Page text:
Sex Industry Snaps Back at Social Media Censorship

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photo: SexArt

Social media site Facebook caused quite a stir amongst sexual freedom advocates this week with a newly updated revamp of their community standards which severely limits what users can post. The news came as the latest in a string of anti-sex internet censorship moves that activists are calling an attack on free speech and already marginalized sex workers. Facebook’s broadly-written “Sexual Solicitation Policy” was updated in October, but the ban was brought to light again after another social website, Tumblr, caved to pressure to ban adult content from their servers.

Many are pointing at the obvious connection to SESTA-FOSTA, the US anti-trafficking legislation that was protested heavily earlier this year. The law, which was widely backed by both parties and signed into effect on February 27th, 2018, holds website operators accountable for all instances of sexual solicitation and trafficking that take place on their servers, whether or not the owners had knowledge of the interaction.

The effect on the adult industry was devastating, with many websites such as Backpage shutting down out of fear of prosecution, and thousands of sex workers losing access to screening and advertising services that allowed for providers to practice safely. “This bill is killing us,” said Lexi, an escort in Florida, in an interview with the Huffington Post earlier this year. “We can’t screen clients like we used to, which is what was keeping us safe.”

Facebook’s policy updates aren’t just irritating to the average user looking for a casual hookup; they illustrate the extent of censorship that websites are adopting in light of FOSTA. The content ban includes not just nudity, which was already notoriously censored by the website, but extends to “sexually explicit language that adds details and goes beyond mere naming or mentioning of: A state of sexual arousal (wetness or erection)…An act of sexual intercourse (sexual penetration, self-pleasuring or exercising fetish scenarios)” as well as a number of other items such as “sexualized slang,” asking for nude images, and “content (hand drawn, digital, or real-world art) that may depict explicit sexual activity or suggestively posed person(s).”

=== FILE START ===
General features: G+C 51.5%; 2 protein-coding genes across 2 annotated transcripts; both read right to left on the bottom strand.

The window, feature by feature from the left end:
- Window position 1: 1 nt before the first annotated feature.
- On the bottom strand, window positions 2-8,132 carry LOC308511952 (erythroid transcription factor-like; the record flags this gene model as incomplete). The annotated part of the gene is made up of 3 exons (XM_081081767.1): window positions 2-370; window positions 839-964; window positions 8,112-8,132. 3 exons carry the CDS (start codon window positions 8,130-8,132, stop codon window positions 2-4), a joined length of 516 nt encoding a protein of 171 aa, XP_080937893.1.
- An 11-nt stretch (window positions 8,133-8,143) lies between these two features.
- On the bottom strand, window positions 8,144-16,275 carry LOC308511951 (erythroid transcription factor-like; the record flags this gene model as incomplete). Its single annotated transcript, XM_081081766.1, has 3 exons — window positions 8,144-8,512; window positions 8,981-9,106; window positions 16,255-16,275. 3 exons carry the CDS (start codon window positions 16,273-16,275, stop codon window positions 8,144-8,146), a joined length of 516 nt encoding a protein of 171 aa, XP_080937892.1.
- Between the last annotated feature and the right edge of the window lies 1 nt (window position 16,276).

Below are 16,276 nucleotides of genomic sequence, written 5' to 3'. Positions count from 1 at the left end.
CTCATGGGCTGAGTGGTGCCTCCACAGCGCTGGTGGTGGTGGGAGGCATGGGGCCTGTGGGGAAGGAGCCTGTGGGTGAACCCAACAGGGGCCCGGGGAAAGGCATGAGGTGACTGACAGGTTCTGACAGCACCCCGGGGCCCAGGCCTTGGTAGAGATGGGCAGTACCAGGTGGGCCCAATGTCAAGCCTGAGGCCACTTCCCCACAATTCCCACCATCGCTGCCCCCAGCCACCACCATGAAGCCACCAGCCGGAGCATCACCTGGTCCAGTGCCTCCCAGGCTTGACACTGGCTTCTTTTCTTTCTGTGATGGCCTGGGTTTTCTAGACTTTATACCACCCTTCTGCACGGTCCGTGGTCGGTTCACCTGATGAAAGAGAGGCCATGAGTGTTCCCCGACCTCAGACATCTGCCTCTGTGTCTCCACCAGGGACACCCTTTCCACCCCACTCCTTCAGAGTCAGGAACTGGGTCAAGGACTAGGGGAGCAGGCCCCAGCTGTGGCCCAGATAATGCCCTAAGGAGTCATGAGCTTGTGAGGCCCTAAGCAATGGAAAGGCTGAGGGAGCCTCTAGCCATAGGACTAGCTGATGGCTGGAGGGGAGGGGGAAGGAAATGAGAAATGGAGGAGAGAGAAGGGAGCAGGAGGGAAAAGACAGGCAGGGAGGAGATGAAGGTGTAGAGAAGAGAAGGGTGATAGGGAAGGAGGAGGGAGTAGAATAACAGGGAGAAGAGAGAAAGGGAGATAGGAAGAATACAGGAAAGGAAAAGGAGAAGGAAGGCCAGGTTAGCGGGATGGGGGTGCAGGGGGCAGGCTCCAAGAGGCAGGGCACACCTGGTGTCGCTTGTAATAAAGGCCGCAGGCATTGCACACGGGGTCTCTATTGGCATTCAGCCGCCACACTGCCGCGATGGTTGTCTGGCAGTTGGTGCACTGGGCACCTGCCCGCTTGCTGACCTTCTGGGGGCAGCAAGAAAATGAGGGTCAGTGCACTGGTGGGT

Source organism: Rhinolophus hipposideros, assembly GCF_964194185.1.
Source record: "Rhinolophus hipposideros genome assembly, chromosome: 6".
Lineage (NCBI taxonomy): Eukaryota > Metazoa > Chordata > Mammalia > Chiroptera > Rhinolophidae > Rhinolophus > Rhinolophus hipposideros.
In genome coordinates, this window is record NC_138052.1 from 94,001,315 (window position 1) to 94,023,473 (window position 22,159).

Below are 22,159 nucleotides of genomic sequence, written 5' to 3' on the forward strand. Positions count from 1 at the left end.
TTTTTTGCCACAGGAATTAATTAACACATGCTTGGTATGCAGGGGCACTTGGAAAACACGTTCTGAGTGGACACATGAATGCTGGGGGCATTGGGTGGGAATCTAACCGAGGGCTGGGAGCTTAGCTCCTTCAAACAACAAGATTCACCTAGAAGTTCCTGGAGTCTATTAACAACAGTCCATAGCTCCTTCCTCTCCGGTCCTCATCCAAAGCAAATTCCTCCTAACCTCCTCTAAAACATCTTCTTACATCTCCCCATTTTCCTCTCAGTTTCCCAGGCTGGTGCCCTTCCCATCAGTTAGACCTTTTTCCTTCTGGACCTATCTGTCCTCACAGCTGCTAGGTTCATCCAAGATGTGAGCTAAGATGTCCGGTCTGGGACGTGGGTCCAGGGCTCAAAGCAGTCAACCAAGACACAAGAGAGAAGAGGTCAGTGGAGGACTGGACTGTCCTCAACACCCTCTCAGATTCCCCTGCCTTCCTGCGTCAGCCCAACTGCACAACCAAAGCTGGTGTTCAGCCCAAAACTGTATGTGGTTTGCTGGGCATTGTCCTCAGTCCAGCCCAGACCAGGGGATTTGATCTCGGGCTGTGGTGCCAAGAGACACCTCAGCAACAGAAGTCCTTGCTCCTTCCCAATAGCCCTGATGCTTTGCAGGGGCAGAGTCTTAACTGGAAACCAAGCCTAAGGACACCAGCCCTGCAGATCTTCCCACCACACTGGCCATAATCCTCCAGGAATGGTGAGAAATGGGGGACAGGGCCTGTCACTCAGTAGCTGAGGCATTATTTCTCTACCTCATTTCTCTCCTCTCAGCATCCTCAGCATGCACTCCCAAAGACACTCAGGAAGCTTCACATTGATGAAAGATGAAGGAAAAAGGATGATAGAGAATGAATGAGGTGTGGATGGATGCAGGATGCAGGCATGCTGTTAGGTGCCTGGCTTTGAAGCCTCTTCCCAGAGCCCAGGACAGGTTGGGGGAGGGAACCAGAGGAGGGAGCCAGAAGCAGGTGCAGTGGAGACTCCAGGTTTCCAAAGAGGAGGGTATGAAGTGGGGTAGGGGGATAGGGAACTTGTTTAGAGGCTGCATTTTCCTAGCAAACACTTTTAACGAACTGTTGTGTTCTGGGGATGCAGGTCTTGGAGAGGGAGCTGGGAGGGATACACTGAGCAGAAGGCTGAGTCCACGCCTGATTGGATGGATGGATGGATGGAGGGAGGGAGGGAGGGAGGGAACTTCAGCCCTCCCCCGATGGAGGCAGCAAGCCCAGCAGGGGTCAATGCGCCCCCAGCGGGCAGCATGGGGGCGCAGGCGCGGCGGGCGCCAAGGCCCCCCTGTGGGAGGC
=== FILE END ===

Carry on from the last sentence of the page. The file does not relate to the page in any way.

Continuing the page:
Activists in the adult industry are frustrated with the public’s slow response to the wide-sweeping censorship that they warned of. Social media megasites are only the most visible tip of the iceberg when it comes to the effects of FOSTA. Some have taken it upon themselves to strive to fill in the gaps created in the wake of adult content bans. After the Tumblr policy change, streaming site PornHub was quick to remind users that their site allows for much of the same functionality as Facebook and Tumblr. Organizations like the Sex Worker Outreach Project have been working hard in the hope of bolstering sex workers and furthering awareness about the long arm of SESTA-FOSTA. Sex workers themselves have also stepped forward, creating their own social venues such as Switter (Sex Worker Twitter), as well as their own verified listing services. I spoke with the owner of a new pro-domme listing site about her role in the privacy revolution that the industry is fueling:

“What I think is that there aren’t enough solutions and too many complaining. It makes me wonder if people believe that airing their concerns on Twitter alone will resolve [the issue]. Maybe their egos are fulfilled with retweets and people agreeing with them. But until a serious stand is taken, all FOSTA will garner is a shitload of complaints,” she told me in an email. “I’m selective on the wording I’ve been using to promote alternative lifestyle and choices…These pages are members only. I can’t guarantee that I won’t get taken down. Hopefully not. So far I’ve been fortunate.”

Content bans such as those put into effect by Facebook and Tumblr may be what gets the public to take notice, but it is clear that the effects of internet censorship are far more devastating to already marginalized sex workers who have been barred from sites such as YouTube, Patreon, PayPal, and Square to name a few. Until decriminalization of sex work is achieved, it is still unclear how to protect the most marginalized members in our communities. Legislation such as FOSTA continues to prove dangerous for anyone who engages in sex-related work, and paves the way for more services to censor sexuality, and sex workers, out of public existence.


Aria, Pornhub. (2018, December 04). Tumblrs: Pornhub welcomes you with open arms.

Facebook Community Standards. (n.d.).

Hugo, K. (2018, April 10). ‘People are going to die’: Sex workers devastated after Backpage shutdown.

Lee, D. (2018, March 28). How a crackdown on Google and Facebook is making life more dangerous for sex workers.

McCombs, E. (2018, May 17). ‘This Bill Is Killing Us’: 9 Sex Workers On Their Lives In The Wake Of FOSTA.

Switter. (n.d.).

SWOP-USA. (n.d.).

Violet Blue. (2018, December 7). The internet war on sex is here.

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